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Child’s traumatic brain injury might have been avoided by CPR

California residents may have empathy with a child in another state who is fighting for his life in a hospital after he was hit by a car. He apparently suffered a traumatic brain injury because none of the bystanders at the accident tried to do CPR after he was struck. A spokesperson for the Red Cross says CPR is actually easy to do and can even be done without breathing into a victim’s mouth when people feel uncomfortable doing so.

The child’s mother said her 5-year-old boy was excitedly waiting for bedtime to arrive so the tooth fairy could get his first tooth that came out that day. However, before bedtime, he was struck by a vehicle while he was crossing the street. According to the mother, if only one person felt confident enough to perform CPR, his brain could have been saved from oxygen starvation.

The Red Cross spokesperson says CPR is possible even for those who are not trained. She says even without breathing assistance, a helper can do repeat compression of the chest. By pushing hard — about two inches deep — on the center of the victim’s chest, the blood circulation to the heart and brain can be stimulated to avoid brain trauma. The child’s mother hopes that this knowledge will encourage witnesses at accident scenes to provide critical CPR assistance.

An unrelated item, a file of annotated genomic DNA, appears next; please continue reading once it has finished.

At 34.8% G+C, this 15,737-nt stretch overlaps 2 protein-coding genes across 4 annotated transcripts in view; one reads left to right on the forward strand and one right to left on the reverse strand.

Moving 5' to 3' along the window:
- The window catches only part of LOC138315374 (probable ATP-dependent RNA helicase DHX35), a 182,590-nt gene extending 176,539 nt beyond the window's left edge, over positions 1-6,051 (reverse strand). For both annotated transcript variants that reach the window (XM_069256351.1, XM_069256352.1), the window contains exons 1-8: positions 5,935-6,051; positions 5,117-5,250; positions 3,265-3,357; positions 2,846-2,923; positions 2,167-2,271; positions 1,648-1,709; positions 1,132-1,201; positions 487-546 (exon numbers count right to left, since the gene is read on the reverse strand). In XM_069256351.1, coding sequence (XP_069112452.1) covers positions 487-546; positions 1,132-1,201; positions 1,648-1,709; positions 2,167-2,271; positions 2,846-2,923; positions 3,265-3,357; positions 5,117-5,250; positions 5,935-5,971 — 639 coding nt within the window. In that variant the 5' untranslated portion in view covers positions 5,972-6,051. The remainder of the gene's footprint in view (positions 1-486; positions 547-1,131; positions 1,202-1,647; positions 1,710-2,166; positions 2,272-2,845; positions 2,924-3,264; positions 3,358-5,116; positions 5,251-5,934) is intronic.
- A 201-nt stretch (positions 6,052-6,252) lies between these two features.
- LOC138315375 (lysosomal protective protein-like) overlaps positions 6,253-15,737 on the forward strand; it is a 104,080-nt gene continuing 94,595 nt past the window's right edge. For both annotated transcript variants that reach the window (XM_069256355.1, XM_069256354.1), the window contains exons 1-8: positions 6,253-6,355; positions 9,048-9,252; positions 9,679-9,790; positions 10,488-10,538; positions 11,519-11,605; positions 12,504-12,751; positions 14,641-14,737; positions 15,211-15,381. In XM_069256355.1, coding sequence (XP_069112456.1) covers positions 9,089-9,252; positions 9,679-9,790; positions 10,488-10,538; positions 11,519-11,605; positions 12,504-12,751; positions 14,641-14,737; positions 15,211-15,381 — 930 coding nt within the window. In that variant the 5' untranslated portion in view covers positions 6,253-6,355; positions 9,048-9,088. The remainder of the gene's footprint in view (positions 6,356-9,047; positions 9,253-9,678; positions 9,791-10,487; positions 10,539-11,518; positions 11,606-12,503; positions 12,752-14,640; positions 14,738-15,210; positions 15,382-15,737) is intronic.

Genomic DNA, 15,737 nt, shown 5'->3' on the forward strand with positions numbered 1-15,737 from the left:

While it is unsure what the future holds for this little boy and what the traumatic brain injury impact will have on his quality of life, his parents will face high medical expenses. Parents in California who are facing such challenges may pursue financial relief by filing a personal injury claim in a civil court. Not much is known about the circumstances of the accident that caused this child’s injuries, but if they can prove that the vehicle operator was negligent, the court may award a monetary judgment. Their documented claims for damages may include current and future financial losses and emotional damages.

Source:, “Family: CPR could have helped 5-year-old boy hit by car”, Julie Hayden, Jan. 21, 2016